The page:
Yahoo’s new site explorer vs Google webmaster central.
Yahoo has recently revamped its site explorer. You will know what that is, if you own a website and use Yahoo to get stats like – number of incoming links, pages indexed by Yahoo, incoming links on particular urls or subdomains within your website and cached snapshots of your indexed pages. The new interface you’re taken to, when you type “link:www.yoursitename.com” is the Yahoo Explorer.
Yahoo’s new site explorer has the following new features: None. It’s just a design change as far as my exploration goes.
Simliarities Google webmaster central and Yahoo site explorer
Just like Google Webmaster central, Yahoo Explorer provides more detailed/advanced information about your site after you authenticate. You’re required to either upload a file with a particular filename and a unique key (downloadable in your Yahoo site explorer login) or add some Yahoo meta tags, similar to Google WMC.
Your sites don’t get authentcated instantly on Yahoo Site Explorer, unlike Google Webmaster central, where all you do is upload a file and you have all the info you’ll ever require.
Before Google Webmaster Central
Before Google Webmaster Central came in, Yahoo! rocked. It gave you highly accrurate info about the number of incoming links to a site – any site, whether you owned it or not, which Google preferred to keep secret. After Google webmaster central, I realised that Google always had that info, only it was meant only for the website owner. Yahoo’s site explorer still is and will continue to be the destination for SEO specialists worldwide looking for detailed site linking information.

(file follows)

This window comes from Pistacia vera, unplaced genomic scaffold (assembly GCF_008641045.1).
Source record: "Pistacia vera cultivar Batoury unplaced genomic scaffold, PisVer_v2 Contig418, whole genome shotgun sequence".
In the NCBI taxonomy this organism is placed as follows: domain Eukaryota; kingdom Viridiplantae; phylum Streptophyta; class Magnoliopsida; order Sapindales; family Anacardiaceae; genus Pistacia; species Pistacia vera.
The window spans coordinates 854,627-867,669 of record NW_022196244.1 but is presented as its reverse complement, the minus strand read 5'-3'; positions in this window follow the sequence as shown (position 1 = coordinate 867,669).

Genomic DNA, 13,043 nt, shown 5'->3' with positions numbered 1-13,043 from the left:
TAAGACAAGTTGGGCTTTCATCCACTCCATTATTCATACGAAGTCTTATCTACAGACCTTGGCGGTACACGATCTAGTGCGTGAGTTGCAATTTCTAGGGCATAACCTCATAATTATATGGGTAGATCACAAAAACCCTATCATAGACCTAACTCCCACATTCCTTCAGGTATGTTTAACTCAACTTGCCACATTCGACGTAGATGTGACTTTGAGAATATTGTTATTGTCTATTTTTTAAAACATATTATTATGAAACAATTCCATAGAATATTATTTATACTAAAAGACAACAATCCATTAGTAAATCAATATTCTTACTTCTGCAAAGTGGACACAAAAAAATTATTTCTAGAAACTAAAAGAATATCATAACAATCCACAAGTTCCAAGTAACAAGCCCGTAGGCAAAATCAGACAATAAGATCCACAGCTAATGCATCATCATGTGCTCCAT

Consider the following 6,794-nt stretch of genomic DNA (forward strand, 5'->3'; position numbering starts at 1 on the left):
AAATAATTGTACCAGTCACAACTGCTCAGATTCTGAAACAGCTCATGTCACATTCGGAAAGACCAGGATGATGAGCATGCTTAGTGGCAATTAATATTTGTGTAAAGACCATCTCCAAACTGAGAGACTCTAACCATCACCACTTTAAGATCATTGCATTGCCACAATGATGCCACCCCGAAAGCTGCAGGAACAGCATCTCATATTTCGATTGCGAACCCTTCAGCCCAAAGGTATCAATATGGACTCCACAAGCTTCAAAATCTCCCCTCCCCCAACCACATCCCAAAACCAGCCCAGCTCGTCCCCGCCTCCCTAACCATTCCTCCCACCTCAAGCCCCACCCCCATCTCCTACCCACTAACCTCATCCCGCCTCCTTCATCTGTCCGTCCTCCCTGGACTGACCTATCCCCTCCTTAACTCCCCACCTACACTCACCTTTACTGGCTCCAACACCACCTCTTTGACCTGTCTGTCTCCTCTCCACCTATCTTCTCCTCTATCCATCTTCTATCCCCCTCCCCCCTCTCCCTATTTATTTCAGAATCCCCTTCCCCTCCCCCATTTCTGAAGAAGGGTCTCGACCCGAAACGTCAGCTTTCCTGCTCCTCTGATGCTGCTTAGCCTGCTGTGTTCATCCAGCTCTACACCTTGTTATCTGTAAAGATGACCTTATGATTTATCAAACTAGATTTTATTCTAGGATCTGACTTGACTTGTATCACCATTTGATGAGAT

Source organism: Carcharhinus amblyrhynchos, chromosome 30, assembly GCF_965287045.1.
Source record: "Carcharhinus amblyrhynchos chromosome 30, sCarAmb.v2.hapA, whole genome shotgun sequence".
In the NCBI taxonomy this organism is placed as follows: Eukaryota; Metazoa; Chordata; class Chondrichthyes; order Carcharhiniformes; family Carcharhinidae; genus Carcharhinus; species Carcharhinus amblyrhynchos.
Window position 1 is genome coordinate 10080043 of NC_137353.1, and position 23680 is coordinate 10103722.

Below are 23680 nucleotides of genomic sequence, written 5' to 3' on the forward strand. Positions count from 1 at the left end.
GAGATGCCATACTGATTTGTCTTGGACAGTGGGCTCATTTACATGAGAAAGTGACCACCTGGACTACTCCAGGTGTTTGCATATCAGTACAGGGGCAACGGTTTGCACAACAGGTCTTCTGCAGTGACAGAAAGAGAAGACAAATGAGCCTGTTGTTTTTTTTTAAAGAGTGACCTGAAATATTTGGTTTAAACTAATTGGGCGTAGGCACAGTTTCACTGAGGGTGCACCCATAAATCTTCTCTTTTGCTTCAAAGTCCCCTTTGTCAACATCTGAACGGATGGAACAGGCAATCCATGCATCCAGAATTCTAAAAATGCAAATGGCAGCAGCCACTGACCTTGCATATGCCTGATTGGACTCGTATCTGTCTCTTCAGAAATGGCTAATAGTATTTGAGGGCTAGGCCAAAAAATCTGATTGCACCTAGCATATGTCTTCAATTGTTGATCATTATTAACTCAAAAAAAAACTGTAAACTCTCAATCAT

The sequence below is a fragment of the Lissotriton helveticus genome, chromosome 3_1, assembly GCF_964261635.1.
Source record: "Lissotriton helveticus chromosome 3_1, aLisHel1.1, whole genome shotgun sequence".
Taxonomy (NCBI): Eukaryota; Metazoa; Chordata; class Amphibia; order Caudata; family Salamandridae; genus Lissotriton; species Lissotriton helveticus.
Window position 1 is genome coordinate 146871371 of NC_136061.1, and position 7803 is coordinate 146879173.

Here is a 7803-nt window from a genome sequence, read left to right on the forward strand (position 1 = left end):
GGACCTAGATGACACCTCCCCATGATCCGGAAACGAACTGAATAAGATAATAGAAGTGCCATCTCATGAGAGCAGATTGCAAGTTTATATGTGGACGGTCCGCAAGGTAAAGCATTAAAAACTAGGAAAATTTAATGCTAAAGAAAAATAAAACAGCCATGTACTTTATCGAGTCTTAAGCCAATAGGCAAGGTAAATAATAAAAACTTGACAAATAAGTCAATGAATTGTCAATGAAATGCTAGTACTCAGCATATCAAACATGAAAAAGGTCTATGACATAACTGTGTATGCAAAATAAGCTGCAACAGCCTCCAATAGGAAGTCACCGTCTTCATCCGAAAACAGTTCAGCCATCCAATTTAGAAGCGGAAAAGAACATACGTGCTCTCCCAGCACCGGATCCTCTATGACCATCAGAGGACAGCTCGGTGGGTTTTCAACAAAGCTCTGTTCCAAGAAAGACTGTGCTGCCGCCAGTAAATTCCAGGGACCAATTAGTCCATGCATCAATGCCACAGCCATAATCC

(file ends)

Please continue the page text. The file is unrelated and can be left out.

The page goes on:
Although both have pretty much standard features. The biggest Yahoo advantage is that it’s open for all. You can go and see any site’s indexed pages and incoming links. Very useful for Search engine marketing/ Internet marketing companies and SEO professionals.
Advantage Google Webmaster Central
1. Diagnostics: Detailed info about web crawl – HTTP errors, not found, URLs not followed, restricted by robots.txt, URLs timed out, unreachable URLs.
2. Content Analysis: Very important for your Google rankings – Duplicate meta descriptions, long meta descriptions, short meta descriptions, missing title tags, duplicate title tags, long title tags, short title tags, non-informative title tags (new) and non indexable content issues.
3. Search statistics: Top search queries (both impressions and clicks) (highly inaccurate in my case), what Googlebot sees – external link anchor text (very important again for your SEO), crawl stats (when was the site last crawled, no of pages crawled, PageRank of pages crawled etc), subscriber stats (how many people have subscribed to your site’s feeds).
4. Other tools: Some advanced options like setting your web site’s geographic target (for regional sites), set preferred domain (how do you want your site to display on Google – with www or without), analyse and generate robots.txt (for selective indexing of your pages), set crawl rate (for big sites that incur bandwidth expenses when spiders crawl their sites), enhance 404 pages (Google offers custom 404 – page not found pages so your users see the 404 page with relevant links in stead of an error page), enhanced image search (for sites that want to be listed on Google image search) and finally URL removal (if you want some URLs not to be indexed by Google).
In brief, if you’re a webmaster and your site’s not authenticated on Google webmaster central, you’re probably losing out. Google’s webmaster central has all the tools you require to diagnose and get your site polished and up those search rankings.
Yahoo will continue to sustain because of its “open to all” poilcy.